Amid virus fears, it’s time for the bubble to pop

BY SUNJIT SINGH FLORA

There is almost nothing on Earth that has escaped human influence, from the oceans to the atmosphere. Few people realize that humans today are limited to macro bubbles. Our limited knowledge of today’s technology, coupled with limited knowledge of the world, and human limitations prevent us from seeing our true potential. In short, we are living our lives as people with bubbles, limiting our worldview to what we know, what we can prove, and what the “experts” say is possible. However, the bubble we are in is neither permanent nor unbreakable. For the past few centuries, we have been stretching the size and shape of our bubble, but even though it is much larger today, we still have a long way to go to see what is out there. So, does our bubble have an “outside”?

Nature has given every creature some form of protection for its survival, and every creature is also part of the “foodchain” found in the world, but man is sitting on top of it all. That is, a person has the ability to eat or use just about any other creature. Now man has come to realize this as his right. For this purpose, many animals are reared in cages for eating, consuming and using. From time immemorial, man has resorted to some kind of security tactic for his survival. With such hope, the use of weapons and defences began. At first, humans used such tactics to protect themselves from the wild, but today, most of the defences that are being set up between any two countries are done so to protect themselves and their propery from trespassers, thieves, gunmen and more. Locks, cameras and security systems are also installed to prevent thieves and enemies. For this purpose, governments, agencies, police, courts and a variety of rules and regulations have been built to bring order to the system. Governments, institutions, police, courts, and laws also receive criticism for controlling too much or overstepping their bounds. The world is constantly suffering so some can become rich and to make a profit. Any country has great advantages to escape from other countries, or become equipped with many deadly weapons. Along with the Army, Navy and additional troops, the Armed Forces are built. Fighter aircraft that fly at speeds of two and a half thousand kilometers per hour are now being built with the use of stealth technology. Nuclear ballistic missiles that can hit a target 10,000 kilometers or more away in 15-20 minutes can now detect more than one target.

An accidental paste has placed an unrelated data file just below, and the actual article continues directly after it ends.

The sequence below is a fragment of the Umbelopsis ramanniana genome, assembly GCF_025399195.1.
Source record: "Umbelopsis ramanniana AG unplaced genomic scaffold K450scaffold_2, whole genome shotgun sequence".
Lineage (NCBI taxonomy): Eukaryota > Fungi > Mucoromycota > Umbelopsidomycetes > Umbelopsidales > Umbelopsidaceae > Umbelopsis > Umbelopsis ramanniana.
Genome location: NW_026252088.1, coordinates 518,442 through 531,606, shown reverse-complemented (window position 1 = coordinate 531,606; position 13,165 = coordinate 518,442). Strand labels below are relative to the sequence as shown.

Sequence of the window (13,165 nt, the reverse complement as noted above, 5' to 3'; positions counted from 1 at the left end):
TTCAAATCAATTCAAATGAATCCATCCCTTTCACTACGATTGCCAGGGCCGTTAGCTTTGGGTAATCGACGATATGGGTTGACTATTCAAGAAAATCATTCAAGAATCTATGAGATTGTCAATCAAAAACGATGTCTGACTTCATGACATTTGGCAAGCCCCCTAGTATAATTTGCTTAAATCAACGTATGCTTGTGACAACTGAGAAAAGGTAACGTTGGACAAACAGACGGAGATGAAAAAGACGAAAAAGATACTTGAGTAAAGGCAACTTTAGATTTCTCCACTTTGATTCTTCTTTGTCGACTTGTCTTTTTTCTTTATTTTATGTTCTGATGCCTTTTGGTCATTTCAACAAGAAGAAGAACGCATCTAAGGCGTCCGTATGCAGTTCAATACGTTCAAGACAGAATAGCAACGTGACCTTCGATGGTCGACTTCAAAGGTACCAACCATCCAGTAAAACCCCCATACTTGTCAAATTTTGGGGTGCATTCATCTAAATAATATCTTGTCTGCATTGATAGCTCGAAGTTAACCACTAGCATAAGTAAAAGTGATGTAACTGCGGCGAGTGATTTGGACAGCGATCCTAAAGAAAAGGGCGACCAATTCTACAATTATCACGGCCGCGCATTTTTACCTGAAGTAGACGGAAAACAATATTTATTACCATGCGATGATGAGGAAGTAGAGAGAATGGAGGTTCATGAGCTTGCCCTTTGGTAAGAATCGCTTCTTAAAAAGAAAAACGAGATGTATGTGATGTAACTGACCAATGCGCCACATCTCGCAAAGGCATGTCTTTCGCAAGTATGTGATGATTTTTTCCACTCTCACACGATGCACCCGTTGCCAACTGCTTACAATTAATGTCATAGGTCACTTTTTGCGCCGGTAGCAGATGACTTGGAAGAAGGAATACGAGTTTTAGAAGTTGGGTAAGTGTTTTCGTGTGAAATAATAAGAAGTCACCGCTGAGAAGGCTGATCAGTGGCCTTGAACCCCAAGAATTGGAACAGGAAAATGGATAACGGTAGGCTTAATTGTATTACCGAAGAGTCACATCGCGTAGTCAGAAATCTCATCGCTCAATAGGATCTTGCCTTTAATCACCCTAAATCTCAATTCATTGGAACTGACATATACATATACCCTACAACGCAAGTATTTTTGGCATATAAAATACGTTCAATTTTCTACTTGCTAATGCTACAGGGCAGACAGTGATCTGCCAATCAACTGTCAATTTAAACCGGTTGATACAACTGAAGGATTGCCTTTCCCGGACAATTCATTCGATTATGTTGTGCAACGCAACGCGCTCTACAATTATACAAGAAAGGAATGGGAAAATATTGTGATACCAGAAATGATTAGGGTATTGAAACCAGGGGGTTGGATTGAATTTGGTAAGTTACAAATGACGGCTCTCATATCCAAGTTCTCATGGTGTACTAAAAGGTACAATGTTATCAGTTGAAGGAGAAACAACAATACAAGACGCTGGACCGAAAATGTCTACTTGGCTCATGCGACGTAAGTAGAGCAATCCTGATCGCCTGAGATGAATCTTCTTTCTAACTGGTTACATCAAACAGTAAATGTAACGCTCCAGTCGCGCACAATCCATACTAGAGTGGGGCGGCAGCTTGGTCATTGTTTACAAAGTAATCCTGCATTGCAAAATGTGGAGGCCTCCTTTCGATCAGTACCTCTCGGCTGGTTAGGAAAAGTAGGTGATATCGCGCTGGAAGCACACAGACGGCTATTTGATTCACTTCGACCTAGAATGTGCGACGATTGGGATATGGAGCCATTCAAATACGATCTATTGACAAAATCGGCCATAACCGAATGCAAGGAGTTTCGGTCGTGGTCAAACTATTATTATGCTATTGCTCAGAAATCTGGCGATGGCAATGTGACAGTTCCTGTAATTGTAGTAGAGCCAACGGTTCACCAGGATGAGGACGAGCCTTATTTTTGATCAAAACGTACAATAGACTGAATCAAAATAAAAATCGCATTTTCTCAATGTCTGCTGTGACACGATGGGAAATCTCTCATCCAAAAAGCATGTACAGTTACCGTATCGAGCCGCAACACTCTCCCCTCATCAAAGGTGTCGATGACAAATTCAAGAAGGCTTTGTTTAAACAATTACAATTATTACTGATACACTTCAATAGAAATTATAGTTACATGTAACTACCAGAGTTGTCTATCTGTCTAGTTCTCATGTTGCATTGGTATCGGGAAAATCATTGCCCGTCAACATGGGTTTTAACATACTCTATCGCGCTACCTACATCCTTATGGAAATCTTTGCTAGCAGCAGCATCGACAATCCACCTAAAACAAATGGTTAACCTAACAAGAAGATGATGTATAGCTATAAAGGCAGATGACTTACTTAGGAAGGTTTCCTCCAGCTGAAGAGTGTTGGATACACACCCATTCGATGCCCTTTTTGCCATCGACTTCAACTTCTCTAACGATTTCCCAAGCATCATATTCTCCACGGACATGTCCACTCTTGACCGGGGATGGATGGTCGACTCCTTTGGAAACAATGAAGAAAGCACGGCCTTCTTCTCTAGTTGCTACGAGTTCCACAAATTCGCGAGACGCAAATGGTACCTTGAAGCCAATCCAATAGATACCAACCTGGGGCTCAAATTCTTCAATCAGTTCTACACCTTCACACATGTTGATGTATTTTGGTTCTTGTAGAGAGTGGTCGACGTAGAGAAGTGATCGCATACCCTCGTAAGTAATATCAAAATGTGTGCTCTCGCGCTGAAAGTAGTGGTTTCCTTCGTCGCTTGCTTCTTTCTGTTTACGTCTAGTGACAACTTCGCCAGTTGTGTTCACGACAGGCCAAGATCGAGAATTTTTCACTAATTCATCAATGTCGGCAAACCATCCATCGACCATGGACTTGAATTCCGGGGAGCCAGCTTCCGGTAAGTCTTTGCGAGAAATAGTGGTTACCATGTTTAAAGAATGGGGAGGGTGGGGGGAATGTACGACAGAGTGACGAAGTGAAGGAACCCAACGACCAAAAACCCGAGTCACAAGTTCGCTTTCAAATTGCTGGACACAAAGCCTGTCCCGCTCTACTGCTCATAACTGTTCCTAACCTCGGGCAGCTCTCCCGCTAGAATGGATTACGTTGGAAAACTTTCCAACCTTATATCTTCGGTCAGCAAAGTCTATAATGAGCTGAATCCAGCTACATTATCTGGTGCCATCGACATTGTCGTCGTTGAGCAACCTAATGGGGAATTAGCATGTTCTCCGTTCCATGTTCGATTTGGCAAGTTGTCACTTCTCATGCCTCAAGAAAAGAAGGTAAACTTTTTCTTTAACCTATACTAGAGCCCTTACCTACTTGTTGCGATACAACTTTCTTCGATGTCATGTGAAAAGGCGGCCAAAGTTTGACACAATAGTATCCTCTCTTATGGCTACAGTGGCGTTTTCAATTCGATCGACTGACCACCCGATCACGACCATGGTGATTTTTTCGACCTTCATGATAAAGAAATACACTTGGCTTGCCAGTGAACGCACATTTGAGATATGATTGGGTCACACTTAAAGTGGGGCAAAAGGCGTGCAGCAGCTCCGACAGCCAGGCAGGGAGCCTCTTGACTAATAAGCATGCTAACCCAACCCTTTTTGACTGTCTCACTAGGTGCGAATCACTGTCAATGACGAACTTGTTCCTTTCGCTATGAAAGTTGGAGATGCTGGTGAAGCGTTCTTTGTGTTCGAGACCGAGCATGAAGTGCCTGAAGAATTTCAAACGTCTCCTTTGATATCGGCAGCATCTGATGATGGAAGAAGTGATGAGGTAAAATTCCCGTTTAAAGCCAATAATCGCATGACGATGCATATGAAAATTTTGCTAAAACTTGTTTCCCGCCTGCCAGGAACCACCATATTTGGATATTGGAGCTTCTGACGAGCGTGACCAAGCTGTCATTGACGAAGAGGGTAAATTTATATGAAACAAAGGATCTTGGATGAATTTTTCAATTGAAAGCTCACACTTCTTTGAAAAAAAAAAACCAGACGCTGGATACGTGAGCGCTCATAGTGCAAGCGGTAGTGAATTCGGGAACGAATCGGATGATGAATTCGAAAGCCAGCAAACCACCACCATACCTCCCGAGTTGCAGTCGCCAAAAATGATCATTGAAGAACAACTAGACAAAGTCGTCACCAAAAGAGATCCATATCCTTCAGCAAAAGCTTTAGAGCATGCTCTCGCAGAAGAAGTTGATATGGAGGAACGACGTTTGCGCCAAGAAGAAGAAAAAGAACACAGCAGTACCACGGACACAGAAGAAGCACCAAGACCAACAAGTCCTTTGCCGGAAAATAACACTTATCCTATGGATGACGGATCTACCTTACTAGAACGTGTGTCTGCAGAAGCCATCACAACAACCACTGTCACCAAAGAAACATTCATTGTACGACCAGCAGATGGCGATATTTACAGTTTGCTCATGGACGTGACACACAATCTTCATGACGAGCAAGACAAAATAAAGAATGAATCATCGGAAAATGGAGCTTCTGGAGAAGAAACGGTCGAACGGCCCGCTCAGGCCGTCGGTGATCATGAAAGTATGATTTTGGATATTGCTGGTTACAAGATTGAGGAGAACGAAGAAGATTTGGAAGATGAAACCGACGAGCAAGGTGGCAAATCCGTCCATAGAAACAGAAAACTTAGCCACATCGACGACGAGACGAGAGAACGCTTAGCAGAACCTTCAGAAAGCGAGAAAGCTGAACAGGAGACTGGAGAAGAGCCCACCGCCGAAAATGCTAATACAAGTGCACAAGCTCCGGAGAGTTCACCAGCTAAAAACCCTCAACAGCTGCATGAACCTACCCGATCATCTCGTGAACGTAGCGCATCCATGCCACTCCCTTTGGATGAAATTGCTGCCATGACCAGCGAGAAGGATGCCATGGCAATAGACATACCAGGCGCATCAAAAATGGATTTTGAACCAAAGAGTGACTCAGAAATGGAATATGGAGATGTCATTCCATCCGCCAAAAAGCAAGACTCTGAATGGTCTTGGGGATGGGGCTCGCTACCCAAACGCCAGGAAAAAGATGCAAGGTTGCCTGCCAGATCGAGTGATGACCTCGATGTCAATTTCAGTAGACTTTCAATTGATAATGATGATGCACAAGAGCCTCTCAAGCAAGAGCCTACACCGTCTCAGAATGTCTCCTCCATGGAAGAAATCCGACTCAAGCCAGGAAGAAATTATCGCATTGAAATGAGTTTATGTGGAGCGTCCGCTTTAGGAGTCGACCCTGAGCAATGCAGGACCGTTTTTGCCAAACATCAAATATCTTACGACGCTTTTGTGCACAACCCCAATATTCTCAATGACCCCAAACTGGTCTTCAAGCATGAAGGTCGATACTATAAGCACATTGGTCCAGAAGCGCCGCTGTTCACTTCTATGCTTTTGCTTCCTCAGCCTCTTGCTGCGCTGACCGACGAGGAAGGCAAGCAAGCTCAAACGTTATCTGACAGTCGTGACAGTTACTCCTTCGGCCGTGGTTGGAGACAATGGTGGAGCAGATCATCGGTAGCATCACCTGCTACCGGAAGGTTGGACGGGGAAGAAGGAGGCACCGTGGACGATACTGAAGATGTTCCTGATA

The short answer is “yes.” In fact, the most exciting areas of the future will occur outside the current bubble. For this reason, I want to take a look to the other end of the bubble and how humanity stands to come out stronger after the current world crisis. The fear of the COVID-19 Coronavirus is increasing worldwide. If we look around today, people are uncertain of what the future holds and what we will look like several months down the road. Over the centuries, humanity has devised many tactics for looting, fooling, pursuing, exploiting, and subjugating others. Great schemes and advancements are created, and expert services are created to create or maintain economic, political, social, educational and religious ventures. COVID-19 has thrown many of these “traditional” ventures out the door, and left many of us standing outside our own “bubble” in our community or city. Technology has, in a very short time, left a mark on the landscape of the Earth in countless ways: diverting whole rivers, razing forests for farmland, and pumping enough gases into the atmosphere to alter the global climate. In the context of that history, what’s happening now isn’t all that unusual in human history. We’ve dealt with global pandemics before, via the Spanish Flu epidemic a century ago.

Humanity reached to the stars 50 years ago, and are now planning to set up bases on the moon. People are searching for probes and rovers left on Mars. Manmade spacecraft, such as Mariners 1 and 2 (which were launched in the 1970s), have exited the solar system today and entered the ‘inter-stellar’ area. These spacecraft, flying at speeds of over 35 thousand miles per hour, occasionally send out signals of ‘pings’ to confirm their continued operation, even after a half-century. The world’s largest cities have webs of highways, several kilometers-long bridges and underwater tunnels. Cities are filled with skyscrapers that defy imagination. There is a proposed plan to build a tower that stretches one kilometer high in these jungles of concrete. Mankind, which was dominant, effeminate and deadly by nature, has seemingly been stalled in its tracks by an enemy it can’t see. Yet,

mankind does not yet know anything about its creation, and cannot predict its end. We have been struggling to stop this tiny virus, and current efforts to produce a workable vaccine are weeks, if not months, off in the future. To some, such as scientists, the whole situation might look like a wall of sand collapsing on top of humanity. The question is – will humanity continue to live in a bubble after the threat of the Coronavirus is resolved?

About the author

Asia Metro Editor

Surjit Singh Flora
editor@asiametro.ca

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